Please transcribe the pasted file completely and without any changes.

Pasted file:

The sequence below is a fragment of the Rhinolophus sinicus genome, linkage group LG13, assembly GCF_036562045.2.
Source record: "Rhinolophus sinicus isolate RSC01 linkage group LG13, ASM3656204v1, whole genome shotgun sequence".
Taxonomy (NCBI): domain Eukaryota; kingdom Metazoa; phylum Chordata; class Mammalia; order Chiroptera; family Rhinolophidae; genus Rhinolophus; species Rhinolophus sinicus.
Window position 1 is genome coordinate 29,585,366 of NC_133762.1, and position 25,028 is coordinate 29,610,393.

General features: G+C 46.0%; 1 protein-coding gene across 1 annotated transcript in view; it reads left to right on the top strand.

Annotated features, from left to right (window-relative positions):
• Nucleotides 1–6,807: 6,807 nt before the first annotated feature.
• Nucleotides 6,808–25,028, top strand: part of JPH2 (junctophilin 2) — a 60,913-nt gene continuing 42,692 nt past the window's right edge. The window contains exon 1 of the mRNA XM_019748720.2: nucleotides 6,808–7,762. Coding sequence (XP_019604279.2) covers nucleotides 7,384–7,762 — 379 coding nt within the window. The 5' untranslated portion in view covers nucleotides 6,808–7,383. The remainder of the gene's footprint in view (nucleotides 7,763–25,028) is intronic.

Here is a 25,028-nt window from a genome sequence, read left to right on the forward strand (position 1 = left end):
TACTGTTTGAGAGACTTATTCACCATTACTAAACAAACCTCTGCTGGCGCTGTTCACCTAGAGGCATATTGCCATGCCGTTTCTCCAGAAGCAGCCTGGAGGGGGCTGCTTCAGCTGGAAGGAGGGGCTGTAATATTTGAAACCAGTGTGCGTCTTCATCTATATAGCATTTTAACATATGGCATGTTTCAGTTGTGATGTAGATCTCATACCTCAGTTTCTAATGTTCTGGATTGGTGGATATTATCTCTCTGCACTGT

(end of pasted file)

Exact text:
The sequence below is a fragment of the Rhinolophus sinicus genome, linkage group LG13, assembly GCF_036562045.2.
Source record: "Rhinolophus sinicus isolate RSC01 linkage group LG13, ASM3656204v1, whole genome shotgun sequence".
Taxonomy (NCBI): domain Eukaryota; kingdom Metazoa; phylum Chordata; class Mammalia; order Chiroptera; family Rhinolophidae; genus Rhinolophus; species Rhinolophus sinicus.
Window position 1 is genome coordinate 29,585,366 of NC_133762.1, and position 25,028 is coordinate 29,610,393.

General features: G+C 46.0%; 1 protein-coding gene across 1 annotated transcript in view; it reads left to right on the top strand.

Annotated features, from left to right (window-relative positions):
• Nucleotides 1–6,807: 6,807 nt before the first annotated feature.
• Nucleotides 6,808–25,028, top strand: part of JPH2 (junctophilin 2) — a 60,913-nt gene continuing 42,692 nt past the window's right edge. The window contains exon 1 of the mRNA XM_019748720.2: nucleotides 6,808–7,762. Coding sequence (XP_019604279.2) covers nucleotides 7,384–7,762 — 379 coding nt within the window. The 5' untranslated portion in view covers nucleotides 6,808–7,383. The remainder of the gene's footprint in view (nucleotides 7,763–25,028) is intronic.

Here is a 25,028-nt window from a genome sequence, read left to right on the forward strand (position 1 = left end):
TACTGTTTGAGAGACTTATTCACCATTACTAAACAAACCTCTGCTGGCGCTGTTCACCTAGAGGCATATTGCCATGCCGTTTCTCCAGAAGCAGCCTGGAGGGGGCTGCTTCAGCTGGAAGGAGGGGCTGTAATATTTGAAACCAGTGTGCGTCTTCATCTATATAGCATTTTAACATATGGCATGTTTCAGTTGTGATGTAGATCTCATACCTCAGTTTCTAATGTTCTGGATTGGTGGATATTATCTCTCTGCACTGT